We may center the column by subtracting its mean from each element in the same manner as we centered vectors on page 48. The matrix formed by centering all of the columns of a given matrix is called a centered matrix, and if the original matrix is X, we represent the centered matrix as Xc in a notation analogous to what we introduced for centered vectors. If we represent the matrix whose ith column is the constant mean of the ith column of X as \(\overline{X}\),
$$\displaystyle{ X_{\mathrm{c}} = X -\overline{X}. }$$
(8.64)
Here is an R statement to compute this:

 Xc <- X-rep(1,n)%*%t(apply(X,2,mean))

If the unit of a measurement is changed, all elements in a column of the data matrix in which the measurement is used will change. The amount of variation of elements within a column or the relative variation among different columns ideally should not be measured in terms of the basic units of measurement, which can differ irreconcilably from one column to another. (One column could represent scores on an exam and another column could represent weight, for example.)

In analyzing data, it is usually important to scale the variables so that their variations are comparable. We do this by using the standard deviation of the column. If we have also centered the columns, the column vectors are the centered and scaled vectors of the form of those in equation ( 2.74),
$$\displaystyle{x_{\mathrm{cs}} = \frac{x_{\mathrm{c}}} {s_{x}},}$$
where s x is the standard deviation of x,
$$\displaystyle{s_{x} = \frac{\|x_{\mathrm{c}}\|} {\sqrt{n - 1}}.}$$
If all columns of the data matrix X are centered and scaled, we denote the resulting matrix as Xcs. If s i represents the standard deviation of the ith column, this matrix is formed as
$$\displaystyle{ X_{\mathrm{cs}} = X_{\mathrm{c}}\mathrm{diag}(1/s_{i}). }$$
(8.65)
Here is an R statement to compute this:

 Xcs <- Xc%*%diag(1/apply(X,2,sd))

If the rows of X are taken as representative of a population of similar vectors, it is often useful to center and scale any vector from that population in the manner of equation (8.65):
$$\displaystyle{ \tilde{x} = \mathrm{diag}(1/s_{i})x_{\mathrm{c}}. }$$
(8.66)
(Note that xc is a vector of the same order as a row of Xc.)

8.6.3.2 Gramian Matrices Formed from Centered Matrices:Covariance Matrices

An important Gramian matrix is formed as the sums of squares and cross products matrix from a centered matrix and scaled by (n − 1), where n is the number of rows of the original matrix:
$$\displaystyle\begin{array}{rcl} S_{X}& =& \frac{1} {n - 1}X_{\mathrm{c}}^{\mathrm{T}}X_{\mathrm{ c}} \\ & =& (s_{ij}). {}\end{array}$$
(8.67)
This matrix is called the variance-covariance matrix associated with the given matrix X, or the sample variance-covariance matrix, to distinguish it from the variance-covariance matrix of the distribution given in equation ( 4.71) on page 218. We denote it by S X or just S. If xi and xj are the vectors corresponding to the ith and jth columns of X, then s ij = Cov(xi , xj ); that is, the off-diagonal elements are the covariances between the column vectors, as in equation ( 2.78), and the diagonal elements are variances of the column vectors.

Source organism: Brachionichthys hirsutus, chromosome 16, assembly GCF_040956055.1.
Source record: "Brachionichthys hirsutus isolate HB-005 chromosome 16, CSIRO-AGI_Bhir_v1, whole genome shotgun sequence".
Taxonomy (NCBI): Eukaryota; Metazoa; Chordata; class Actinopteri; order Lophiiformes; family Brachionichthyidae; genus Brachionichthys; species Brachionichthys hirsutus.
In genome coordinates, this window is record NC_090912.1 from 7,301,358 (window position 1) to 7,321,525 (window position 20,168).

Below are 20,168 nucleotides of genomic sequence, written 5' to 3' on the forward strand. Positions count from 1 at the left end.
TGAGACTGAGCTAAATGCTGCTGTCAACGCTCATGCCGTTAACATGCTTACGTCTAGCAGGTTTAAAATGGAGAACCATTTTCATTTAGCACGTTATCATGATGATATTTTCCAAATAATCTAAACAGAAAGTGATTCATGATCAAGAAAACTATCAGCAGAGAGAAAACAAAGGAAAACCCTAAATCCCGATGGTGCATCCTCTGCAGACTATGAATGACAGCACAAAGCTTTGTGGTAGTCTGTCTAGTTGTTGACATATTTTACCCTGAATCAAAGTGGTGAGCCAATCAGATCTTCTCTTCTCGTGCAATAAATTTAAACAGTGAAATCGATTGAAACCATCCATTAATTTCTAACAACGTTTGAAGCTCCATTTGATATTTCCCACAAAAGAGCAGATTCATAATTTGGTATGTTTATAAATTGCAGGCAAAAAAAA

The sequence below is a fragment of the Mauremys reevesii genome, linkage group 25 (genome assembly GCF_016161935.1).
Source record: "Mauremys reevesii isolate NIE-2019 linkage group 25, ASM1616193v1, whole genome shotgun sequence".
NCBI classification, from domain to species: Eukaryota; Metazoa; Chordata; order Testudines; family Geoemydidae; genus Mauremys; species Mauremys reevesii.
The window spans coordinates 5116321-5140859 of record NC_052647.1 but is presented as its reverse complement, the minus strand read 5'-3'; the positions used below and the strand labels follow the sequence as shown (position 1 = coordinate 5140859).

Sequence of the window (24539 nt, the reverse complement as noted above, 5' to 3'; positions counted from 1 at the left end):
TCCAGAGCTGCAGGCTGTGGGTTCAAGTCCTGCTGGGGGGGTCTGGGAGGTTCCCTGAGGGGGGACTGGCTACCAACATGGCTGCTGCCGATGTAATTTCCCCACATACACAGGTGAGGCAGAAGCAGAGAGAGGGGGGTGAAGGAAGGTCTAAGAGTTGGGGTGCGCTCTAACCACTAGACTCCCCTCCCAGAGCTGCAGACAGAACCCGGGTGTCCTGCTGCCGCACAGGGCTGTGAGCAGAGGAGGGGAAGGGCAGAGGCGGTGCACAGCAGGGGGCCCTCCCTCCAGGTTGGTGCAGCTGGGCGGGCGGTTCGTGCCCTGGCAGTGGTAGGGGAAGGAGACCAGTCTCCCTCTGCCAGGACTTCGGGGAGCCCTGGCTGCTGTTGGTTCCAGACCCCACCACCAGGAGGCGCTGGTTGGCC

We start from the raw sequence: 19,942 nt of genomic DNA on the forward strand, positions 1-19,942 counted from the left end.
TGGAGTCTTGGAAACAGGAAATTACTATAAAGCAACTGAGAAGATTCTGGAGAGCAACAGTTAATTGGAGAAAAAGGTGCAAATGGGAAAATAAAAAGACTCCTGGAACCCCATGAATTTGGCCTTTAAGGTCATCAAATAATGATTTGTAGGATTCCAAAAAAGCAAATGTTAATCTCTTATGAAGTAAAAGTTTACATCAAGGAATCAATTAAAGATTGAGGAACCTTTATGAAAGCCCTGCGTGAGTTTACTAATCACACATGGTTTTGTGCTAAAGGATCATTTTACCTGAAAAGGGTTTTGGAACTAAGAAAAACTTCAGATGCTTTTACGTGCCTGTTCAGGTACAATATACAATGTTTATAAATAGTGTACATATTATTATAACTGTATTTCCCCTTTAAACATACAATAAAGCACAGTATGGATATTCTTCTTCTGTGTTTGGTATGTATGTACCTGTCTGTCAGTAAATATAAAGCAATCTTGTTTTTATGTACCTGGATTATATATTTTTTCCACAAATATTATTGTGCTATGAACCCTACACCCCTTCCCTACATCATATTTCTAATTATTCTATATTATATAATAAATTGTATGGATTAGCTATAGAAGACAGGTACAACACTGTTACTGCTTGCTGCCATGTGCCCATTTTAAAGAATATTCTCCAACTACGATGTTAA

This matrix and others formed from it, such as R X in equation (8.69) below, are called association matrices because they are based on measures of association (covariance or correlation) among the columns of X. We could likewise define a Gramian association matrix based on measures of association among the rows of X.

A transformation using the Cholesky factor of S X or the square root of S X (assuming S X is full rank) results in a matrix whose associated variance-covariance is the identity. We call this a sphered matrix:
$$\displaystyle{ X_{\mathrm{sphered}} = X_{\mathrm{c}}S_{X}^{-\frac{1} {2} }. }$$
(8.68)
The matrix S X is a measure of the anisometry of the space of vectors represented by the rows of X as mentioned in Sect.  3.2.9. The inverse, S X −1, in some sense evens out the anisometry. Properties of vectors in the space represented by the rows of X are best assessed following a transformation as in equation (8.66). For example, rather than orthogonality of two vectors u and v, a more interesting relationship would be S X −1-conjugacy (see equation ( 3.93)):
$$\displaystyle{u^{\mathrm{T}}S_{ X}^{-1}v = 0.}$$
Also, the Mahalanobis distance, \(\sqrt{(u - v)^{\mathrm{T} } S_{X }^{-1 }(u - v)}\), may be more relevant for measuring the difference in two vectors than the standard Euclidean distance.

8.6.3.3 Gramian Matrices Formed from Scaled Centered Matrices:Correlation Matrices

If the columns of a centered matrix are standardized (that is, divided by their standard deviations, assuming that each is nonconstant, so that the standard deviation is positive), the scaled cross products matrix is the correlation matrix, often denoted by R X or just R,
$$\displaystyle\begin{array}{rcl} R_{X}& =& \frac{1} {n - 1}X_{\mathrm{cs}}^{\mathrm{T}}X_{\mathrm{ cs}} \\ & =& (r_{ij}), {}\end{array}$$